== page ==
Porphyria is diagnosed when an excess of porphyrins (compounds involved in making heme) is found in the urine. More laboratory tests help pinpoint specific forms of porphyria.

Treatment

Heme is given to treat acute intermittent porphyria. For porphyria cutanea tarda, in which there is an excess of iron in the body, the patient may be bled. A pint of blood is removed once or twice a week for several weeks, until iron levels drop to normal. Drug treatment for some forms of porphyria is available. Avoiding light and other substances that can trigger an attack is important for people who are susceptible to any form of porphyria. Sunscreens are not helpful for preventing skin eruptions. Sometimes, betacarotene (bay-ta-KAR-o-teen) is given to help with light sensitivity. Doctors recommend prevention of attacks by avoiding substances that trigger symptoms.

See also

Genetic Diseases

Metabolic Disease

Skin Conditions

Resource

American Porphyria Foundation (APF), P.O. Box 22712, Houston, TX 77227. Telephone 713-266-9617 http://www.enterprise.net/apf

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porphyria

porphyria Group of rare genetic disorders in which there is defective metabolism of one or more porphyrins, the breakdown products of haemoglobin. It can produce a wide range of effects, including intestinal upset, hypertension, weakness, abnormal skin reactions to sunlight, and mental disturbance. A key diagnostic indicator is that the patient's urine turns reddish-brown if it is left to stand.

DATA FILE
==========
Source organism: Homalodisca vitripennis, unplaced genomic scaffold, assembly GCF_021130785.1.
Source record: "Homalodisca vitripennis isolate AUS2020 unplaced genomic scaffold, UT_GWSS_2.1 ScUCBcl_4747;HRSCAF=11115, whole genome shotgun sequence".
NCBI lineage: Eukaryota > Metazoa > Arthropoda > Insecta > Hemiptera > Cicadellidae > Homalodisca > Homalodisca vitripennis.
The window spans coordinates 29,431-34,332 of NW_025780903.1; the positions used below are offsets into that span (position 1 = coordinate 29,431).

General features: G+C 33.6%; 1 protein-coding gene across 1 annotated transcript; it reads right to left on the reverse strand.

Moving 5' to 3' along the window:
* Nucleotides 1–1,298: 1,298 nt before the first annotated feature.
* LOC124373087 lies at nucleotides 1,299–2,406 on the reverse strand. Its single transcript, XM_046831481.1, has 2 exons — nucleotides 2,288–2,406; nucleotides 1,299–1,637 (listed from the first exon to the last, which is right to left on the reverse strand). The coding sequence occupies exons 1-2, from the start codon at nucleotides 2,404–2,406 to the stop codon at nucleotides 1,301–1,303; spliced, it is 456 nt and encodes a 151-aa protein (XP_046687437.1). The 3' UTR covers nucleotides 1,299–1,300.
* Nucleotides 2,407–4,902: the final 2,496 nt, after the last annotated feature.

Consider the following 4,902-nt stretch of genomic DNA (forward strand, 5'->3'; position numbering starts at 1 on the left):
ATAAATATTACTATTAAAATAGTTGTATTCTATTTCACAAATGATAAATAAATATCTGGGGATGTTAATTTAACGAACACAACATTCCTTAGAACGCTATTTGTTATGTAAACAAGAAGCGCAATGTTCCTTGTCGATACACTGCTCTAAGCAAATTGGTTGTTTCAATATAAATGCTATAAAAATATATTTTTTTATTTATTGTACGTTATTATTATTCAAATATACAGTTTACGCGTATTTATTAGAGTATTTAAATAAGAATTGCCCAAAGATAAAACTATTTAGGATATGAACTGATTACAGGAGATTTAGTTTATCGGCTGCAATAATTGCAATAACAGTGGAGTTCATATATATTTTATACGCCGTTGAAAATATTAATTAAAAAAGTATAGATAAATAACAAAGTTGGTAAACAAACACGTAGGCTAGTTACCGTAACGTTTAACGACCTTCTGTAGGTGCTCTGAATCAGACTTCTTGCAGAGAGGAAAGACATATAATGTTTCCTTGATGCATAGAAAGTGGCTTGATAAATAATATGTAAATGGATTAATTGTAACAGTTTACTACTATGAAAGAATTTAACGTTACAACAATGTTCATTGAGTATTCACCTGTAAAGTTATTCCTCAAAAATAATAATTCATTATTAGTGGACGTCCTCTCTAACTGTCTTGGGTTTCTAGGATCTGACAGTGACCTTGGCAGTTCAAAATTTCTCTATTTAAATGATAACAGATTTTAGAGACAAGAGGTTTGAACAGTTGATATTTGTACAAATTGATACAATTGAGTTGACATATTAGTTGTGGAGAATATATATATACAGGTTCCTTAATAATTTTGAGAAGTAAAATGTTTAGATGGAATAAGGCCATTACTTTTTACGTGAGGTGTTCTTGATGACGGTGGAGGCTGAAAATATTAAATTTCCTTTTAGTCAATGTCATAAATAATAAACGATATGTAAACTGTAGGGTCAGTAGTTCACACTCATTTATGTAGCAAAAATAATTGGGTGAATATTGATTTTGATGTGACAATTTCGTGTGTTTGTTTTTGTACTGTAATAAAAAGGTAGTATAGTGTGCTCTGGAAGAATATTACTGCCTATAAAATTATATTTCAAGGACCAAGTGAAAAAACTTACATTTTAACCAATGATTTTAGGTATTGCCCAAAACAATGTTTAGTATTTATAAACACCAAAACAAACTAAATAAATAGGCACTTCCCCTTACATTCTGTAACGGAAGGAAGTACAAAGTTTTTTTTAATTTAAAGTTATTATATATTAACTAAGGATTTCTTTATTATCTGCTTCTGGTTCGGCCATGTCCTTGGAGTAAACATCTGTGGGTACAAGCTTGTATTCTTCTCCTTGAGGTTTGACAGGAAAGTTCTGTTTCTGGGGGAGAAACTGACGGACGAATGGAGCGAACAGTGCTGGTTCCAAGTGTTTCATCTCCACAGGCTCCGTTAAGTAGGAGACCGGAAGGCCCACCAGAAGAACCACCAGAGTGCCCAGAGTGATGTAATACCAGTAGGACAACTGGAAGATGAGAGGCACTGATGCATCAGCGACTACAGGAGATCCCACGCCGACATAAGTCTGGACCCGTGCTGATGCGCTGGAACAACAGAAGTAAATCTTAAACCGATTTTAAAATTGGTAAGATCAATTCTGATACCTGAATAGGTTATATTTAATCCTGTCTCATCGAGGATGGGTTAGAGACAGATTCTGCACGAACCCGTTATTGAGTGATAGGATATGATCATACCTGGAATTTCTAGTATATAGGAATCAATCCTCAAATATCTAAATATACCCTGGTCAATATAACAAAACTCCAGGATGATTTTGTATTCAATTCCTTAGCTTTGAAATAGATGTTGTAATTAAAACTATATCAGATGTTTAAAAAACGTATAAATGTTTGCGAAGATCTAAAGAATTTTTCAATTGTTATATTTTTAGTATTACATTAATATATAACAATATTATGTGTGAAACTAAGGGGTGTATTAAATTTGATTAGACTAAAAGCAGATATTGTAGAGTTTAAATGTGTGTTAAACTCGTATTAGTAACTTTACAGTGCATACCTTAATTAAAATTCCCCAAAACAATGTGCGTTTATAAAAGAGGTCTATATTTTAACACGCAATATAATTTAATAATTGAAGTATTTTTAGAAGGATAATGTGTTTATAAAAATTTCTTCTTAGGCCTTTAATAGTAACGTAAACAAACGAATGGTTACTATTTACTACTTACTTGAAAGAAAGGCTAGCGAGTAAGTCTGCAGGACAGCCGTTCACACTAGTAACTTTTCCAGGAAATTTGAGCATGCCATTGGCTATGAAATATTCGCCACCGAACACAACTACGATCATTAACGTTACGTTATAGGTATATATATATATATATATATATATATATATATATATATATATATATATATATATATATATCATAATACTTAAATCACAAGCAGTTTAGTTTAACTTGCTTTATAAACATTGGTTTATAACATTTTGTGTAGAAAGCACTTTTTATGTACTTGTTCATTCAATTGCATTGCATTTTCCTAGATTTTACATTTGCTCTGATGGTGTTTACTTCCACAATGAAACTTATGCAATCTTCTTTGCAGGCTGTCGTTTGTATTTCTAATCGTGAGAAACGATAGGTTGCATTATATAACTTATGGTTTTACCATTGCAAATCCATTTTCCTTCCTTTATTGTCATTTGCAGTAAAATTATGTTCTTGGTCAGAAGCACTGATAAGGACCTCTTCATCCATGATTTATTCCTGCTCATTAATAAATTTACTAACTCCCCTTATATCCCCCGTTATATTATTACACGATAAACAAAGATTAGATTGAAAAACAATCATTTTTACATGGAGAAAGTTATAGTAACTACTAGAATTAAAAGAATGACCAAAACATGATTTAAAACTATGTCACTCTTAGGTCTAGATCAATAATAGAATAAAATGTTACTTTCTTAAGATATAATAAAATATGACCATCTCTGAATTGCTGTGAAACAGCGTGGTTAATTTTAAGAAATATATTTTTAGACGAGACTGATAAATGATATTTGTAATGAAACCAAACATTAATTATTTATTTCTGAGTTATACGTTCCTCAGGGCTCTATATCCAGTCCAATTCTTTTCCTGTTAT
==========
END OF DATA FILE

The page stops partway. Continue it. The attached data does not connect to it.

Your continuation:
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"porphyria." World Encyclopedia. . Encyclopedia.com. 19 Aug. 2017 <http://www.encyclopedia.com>.

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"porphyria." World Encyclopedia. . Retrieved August 19, 2017 from Encyclopedia.com: http://www.encyclopedia.com/environment/encyclopedias-almanacs-transcripts-and-maps/porphyria

porphyria

porphyria a rare hereditary disease in which there is abnormal metabolism of the blood pigment haemoglobin. Porphyrins are excreted in the urine, which becomes dark; other symptoms include mental disturbances and extreme sensitivity of the skin to light. It has been suggested that George III suffered from porphyria.

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"porphyria." The Oxford Dictionary of Phrase and Fable. . Encyclopedia.com. 19 Aug. 2017 <http://www.encyclopedia.com>.

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"porphyria." The Oxford Dictionary of Phrase and Fable. . Retrieved August 19, 2017 from Encyclopedia.com: http://www.encyclopedia.com/humanities/dictionaries-thesauruses-pictures-and-press-releases/porphyria